Ross, a Detroit native and New York real estate developer who also owns the Miami Dolphins, announced a $7.5 million investment and the Ford Foundation a $10 million investment during the Detroit Homecoming event Thursday night at the Detroit Film Theatre at the DIA.
Their investments add to $10 million from The Platform, a development company formed by Peter Cummings and Dietrich Knoer.
The Platform Neighborhood Initiative is bringing affordable housing, plus market-rate apartments, to areas outside of the significant development that’s already taken place in the downtown and Midtown areas. Neighborhoods targeted for the projects include Islandview, Brightmoor/Old Redford, Live6, New Center, TechTown, Milwaukee Junction, North End, Eastern Market and the Riverfront.
“If you have a real estate personality as prominent as Stephen Ross and an institution like the Ford Foundation making these kinds of commitments, it says as much about the city of Detroit as it does The Platform,” Cummings said.
He said Ford Foundation CEO Darren Walker and Ross met a few weeks ago on other business and began discussing Detroit Homecoming and potentially making an investment. Ross agreed to call Cummings, and the deal was set in motion. Ross is the nephew of the late Detroit businessman Max Fisher, and Cummings is married to Fisher’s daughter, Julia Fisher Cummings.
“It’s an expression of his confidence in the kind of work we are doing and the dynamic market we have in Detroit,” Cummings said.
“Stephen Ross is one of our country’s most successful entrepreneurs and I’m glad he is coming back to his hometown,” Detroit Mayor Mike Duggan said in an emailed statement.
The partnership is also “yet another example of the commitment Darren Walker and the Ford Foundation have to Detroit.”
Cummings and Ford Foundation CEO Darren Walker engaged Ross in a conversation about the special moment Detroit is in, said Xav Briggs, who is vice president of economic opportunity and markets and oversees the foundation’s Mission-Related Investment Fund.
“The city is resurging. (But) by the same token, not everybody is a part of that.”
Each of the three investors bring something, Briggs said: Platform with the neighborhood development plan, the Ford Foundation with its mission-related investment and broader strategy to support equitable revitalization in Detroit and Ross with a connection to his hometown and the ability to influence future investment.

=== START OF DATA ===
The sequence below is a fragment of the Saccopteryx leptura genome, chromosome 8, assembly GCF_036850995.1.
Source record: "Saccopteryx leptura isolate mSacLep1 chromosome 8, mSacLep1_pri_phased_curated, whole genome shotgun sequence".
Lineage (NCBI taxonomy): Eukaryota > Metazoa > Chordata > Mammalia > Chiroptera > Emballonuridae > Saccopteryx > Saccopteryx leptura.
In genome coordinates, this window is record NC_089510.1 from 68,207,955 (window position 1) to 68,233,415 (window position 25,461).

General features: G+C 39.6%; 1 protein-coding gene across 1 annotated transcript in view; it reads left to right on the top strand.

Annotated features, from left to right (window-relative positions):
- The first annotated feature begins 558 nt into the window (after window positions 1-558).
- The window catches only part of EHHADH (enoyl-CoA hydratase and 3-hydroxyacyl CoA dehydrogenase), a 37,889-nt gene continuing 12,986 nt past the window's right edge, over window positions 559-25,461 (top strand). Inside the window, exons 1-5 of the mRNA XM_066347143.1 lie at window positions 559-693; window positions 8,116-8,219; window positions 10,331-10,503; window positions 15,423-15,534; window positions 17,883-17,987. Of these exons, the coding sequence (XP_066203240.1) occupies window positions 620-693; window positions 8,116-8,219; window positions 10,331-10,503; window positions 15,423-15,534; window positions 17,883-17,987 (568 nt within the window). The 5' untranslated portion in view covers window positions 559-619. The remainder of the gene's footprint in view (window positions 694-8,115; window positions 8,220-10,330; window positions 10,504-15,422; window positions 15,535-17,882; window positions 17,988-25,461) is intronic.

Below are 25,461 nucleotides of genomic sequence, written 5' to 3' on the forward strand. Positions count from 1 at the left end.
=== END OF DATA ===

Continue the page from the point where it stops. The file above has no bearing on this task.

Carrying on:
Ross “knows well, as do we, that an investment by Stephen Ross sends a signal to the marketplace,” Briggs said.
“The opportunity to be a part of his hometown’s comeback using his expertise and then (to leverage) his reputation as a real estate investor was too good to pass up.”
After the event, Ross had little to say about his decision to invest in Detroit real estate.
“I mean, hey, it’s where I’m from,” Ross told reporters. “I want to see the city come back. It’s all about that.”
Ford Foundation’s $10 million investment in the neighborhood development is the among the first mission-related investments it’s made since its April commitment to invest $1 billion of its $12 billion endowment over the next decade to mission-related investments that produce a market-rate of return while also doing good.
It comes in addition to the foundation’s annual philanthropic grants and its commitment to the so-called “grand bargain” that helped shore up Detroit pension plans to help the city emerge from bankruptcy, while also preserving the Detroit Institute of Arts collection.
The investment in the Platform Neighborhood Initiative is a “two-fer,” Briggs said. “It aligns with the foundation’s intent to focus investments on affordable housing in the U.S., an urgent need in so many parts of the country, while also supporting the broader revitalization of Detroit, particularly beyond the downtown and Midtown areas.”
In making mission-related investments, foundations are required by law to evaluate both financial and social return.
“This is not for us about making out-sized financial return, but earning a decent financial return while doing an awful lot of good is possible here,” Briggs said.
“That’s because of all the leadership in Detroit, to make smart bets, to include a wider range of partners over time.”
What’s especially exciting about this investment is the foundation didn’t create the concern for equity and inclusion it’s focused on, Briggs said. “Platform brought it, to their credit.”
There’s a tendency in American cities to treat every dollar invested as a positive, he said. But investments that displace people from a place they call home are anything but positive.
The Platform will report out the impact of the investment over time. The company has large-scale developments surrounding Grand Boulevard and out into the neighborhoods with project costs in the hundreds of millions of dollars. Among them are a renovation of the Fisher Building, a new apartment development at Third Street and Grand Boulevard and others peppered throughout places such as Brightmoor/Old Redford and the Islandview neighborhoods.
Cummings “intends to be quite transparent about where this is going, to what kinds of partners, to focus on a real equitable approach. That is a compelling factor for us,” Briggs said.
The foundation is looking at a range of investment opportunities for additional mission-related investments in the future, he said.
He declined to say if any others are in Detroit but said, “We remain very open to building on the grant investments in the recovery organizations like Develop Detroit and many others … to bring this particular investment tool to bear.”